As part of the effort to increase awareness of the need to maintain proper tire pressure, the U.S. government has taken steps to make it easier for drivers to be aware of potentially unsafe low pressure in their tires. As of the 2008 model year, the National Highway Traffic Safety Administration (NHTSA) now requires that all passenger cars and light trucks feature the Tire Pressure Monitoring System (TPMS). In conjunction with the new requirements, the Alliance of Automobile Manufacturers (AAM) has initiated a consumer safety campaign focusing on the importance of maintaining proper tire pressure.
TPMS is an automated system that monitors the air pressure in a vehicle’s tires. When air pressure in one or more tires drops 25 percent or more below the correct pressure, a warning indicator alerts the driver. TPMS typically delivers these alerts to the driver through one of two types of warning lights on the dashboard.
The first uses the official TPMS symbol, which is a cross-section of a tire with an exclamation mark in the center.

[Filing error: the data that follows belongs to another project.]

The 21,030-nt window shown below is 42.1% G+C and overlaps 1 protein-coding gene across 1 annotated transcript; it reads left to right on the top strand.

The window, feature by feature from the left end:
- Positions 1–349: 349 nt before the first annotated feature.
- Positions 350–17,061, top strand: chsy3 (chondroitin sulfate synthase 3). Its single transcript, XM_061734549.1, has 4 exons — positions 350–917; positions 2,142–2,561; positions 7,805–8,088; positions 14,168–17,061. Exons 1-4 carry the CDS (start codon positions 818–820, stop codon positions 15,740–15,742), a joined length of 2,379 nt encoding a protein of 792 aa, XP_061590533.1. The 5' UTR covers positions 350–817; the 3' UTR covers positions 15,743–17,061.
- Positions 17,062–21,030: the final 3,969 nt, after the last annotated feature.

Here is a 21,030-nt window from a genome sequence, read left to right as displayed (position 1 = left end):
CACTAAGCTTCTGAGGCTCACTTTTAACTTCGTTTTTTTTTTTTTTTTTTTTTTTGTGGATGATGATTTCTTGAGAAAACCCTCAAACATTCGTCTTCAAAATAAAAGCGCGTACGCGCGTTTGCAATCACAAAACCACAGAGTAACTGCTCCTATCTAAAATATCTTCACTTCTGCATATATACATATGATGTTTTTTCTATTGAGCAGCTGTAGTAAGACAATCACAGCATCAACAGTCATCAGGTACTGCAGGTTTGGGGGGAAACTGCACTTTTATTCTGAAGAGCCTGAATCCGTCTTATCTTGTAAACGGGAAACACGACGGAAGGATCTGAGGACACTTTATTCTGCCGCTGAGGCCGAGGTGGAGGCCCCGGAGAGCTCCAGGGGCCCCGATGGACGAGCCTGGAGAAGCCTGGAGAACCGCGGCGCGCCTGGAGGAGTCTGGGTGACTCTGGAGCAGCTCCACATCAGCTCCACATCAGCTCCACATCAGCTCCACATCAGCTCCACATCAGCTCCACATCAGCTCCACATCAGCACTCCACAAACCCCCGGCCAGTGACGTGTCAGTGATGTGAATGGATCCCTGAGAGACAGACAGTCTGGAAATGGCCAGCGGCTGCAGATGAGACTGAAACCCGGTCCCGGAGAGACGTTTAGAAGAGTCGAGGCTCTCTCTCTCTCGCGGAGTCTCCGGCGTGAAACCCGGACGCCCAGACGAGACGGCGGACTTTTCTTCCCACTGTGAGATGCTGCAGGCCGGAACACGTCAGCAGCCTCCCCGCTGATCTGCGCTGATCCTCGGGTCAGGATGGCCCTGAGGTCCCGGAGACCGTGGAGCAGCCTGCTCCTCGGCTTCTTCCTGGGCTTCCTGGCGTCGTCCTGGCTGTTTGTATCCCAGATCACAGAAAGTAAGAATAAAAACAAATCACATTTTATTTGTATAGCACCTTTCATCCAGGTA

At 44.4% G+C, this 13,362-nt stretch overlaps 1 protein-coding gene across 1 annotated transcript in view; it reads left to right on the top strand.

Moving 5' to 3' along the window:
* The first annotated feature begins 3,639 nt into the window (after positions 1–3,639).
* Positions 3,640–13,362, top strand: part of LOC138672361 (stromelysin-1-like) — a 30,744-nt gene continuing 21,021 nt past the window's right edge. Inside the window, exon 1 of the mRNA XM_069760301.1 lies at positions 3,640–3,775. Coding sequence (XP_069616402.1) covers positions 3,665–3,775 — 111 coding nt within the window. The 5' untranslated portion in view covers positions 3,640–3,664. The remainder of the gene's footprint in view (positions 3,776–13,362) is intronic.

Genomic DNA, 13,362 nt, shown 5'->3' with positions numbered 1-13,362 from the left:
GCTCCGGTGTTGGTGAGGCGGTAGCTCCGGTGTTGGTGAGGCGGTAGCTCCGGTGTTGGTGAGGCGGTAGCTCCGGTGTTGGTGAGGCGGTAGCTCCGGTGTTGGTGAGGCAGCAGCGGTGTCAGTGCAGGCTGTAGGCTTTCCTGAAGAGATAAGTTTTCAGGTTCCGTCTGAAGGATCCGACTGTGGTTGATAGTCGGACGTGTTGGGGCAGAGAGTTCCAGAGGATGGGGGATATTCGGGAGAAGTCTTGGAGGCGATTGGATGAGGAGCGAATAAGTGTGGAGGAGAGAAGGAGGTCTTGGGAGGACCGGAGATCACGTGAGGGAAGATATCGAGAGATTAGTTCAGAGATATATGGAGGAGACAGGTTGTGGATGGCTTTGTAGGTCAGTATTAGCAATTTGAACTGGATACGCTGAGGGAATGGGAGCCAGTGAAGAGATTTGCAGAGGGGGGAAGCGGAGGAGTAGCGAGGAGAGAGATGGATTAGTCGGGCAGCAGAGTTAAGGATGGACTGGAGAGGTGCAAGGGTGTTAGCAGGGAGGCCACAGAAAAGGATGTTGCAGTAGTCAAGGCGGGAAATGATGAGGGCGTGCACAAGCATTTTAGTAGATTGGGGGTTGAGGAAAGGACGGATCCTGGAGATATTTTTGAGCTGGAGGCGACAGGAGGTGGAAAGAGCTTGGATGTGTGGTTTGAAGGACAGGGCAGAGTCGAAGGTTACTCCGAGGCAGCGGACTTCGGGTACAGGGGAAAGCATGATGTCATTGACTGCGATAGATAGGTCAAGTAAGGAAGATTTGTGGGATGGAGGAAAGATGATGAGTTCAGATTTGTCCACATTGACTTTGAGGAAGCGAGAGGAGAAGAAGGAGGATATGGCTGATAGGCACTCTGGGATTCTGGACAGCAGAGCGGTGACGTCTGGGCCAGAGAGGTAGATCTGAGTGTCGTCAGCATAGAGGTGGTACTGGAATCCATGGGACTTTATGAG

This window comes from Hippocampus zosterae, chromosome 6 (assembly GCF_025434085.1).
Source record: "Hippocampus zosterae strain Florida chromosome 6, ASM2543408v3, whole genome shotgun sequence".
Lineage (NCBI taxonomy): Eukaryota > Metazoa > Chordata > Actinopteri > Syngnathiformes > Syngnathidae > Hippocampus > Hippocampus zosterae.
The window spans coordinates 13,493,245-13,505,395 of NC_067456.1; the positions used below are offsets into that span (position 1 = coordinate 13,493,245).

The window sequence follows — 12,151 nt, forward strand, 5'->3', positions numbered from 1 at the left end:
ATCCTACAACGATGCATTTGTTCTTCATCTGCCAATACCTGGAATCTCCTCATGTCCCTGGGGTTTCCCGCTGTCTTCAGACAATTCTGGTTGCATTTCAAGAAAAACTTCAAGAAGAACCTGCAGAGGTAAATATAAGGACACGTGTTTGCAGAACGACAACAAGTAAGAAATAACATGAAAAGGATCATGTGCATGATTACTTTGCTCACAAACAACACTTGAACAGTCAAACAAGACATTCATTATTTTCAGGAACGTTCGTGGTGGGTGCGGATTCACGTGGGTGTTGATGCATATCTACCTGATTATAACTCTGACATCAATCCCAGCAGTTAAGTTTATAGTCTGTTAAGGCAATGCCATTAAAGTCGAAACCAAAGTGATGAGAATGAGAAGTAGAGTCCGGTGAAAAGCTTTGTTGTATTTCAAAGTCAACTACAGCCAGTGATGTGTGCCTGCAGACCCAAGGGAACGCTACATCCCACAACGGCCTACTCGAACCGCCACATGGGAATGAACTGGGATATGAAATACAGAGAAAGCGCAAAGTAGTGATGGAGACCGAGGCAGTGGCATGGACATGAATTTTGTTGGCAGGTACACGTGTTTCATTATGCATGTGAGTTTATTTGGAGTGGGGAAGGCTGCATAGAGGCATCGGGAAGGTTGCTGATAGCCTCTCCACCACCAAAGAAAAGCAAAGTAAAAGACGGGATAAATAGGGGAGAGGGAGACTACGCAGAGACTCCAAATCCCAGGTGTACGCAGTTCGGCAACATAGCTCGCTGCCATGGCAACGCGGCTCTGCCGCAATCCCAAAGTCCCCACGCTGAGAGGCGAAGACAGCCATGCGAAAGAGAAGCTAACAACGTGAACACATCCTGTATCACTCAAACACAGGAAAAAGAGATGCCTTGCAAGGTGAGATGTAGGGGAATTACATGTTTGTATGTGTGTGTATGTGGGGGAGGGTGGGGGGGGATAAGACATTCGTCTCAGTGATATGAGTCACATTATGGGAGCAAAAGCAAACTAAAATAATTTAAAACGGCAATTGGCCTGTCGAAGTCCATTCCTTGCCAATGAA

The second is a top-view graphic image of a car that indicates which tires are low.
Tire pressure is monitored through one of two methods: direct or indirect. Direct TPMS monitors the actual air pressure inside each tire via a sensor mounted within the tire. Indirect TPMS measures tire pressure by monitoring the speed and rotation of each individual wheel. When a significant variation in speed and rotation is detected in one or more wheels when compared with the others, it is often an indication of underinflation. This information is then transmitted to the vehicle’s on-board computer, and the driver is alerted.
However, while TPMS systems offer increased safety to drivers through low pressure warnings, they are not meant to be a substitute for proper tire pressure maintenance. Be sure to read our article on the importance of correct air pressure for more in-depth information.
Even though TPMS has only recently become standard for all vehicles, a number of older models already have them installed. Approximately 20 percent of 2006 vehicle models came pre-equipped with TPMS, and that number increased to 70 percent in the 2007 model year. If you are unaware if your vehicle has TPMS installed, check your vehicle owner’s manual. If you don’t presently have TPMS on your vehicle, we can help. Autosports European offers TPMS sensor kits for virtually all vehicles on the road, TPMS rebuild kits, and retrofit kits for vehicles not factory equipped with a TPMS system.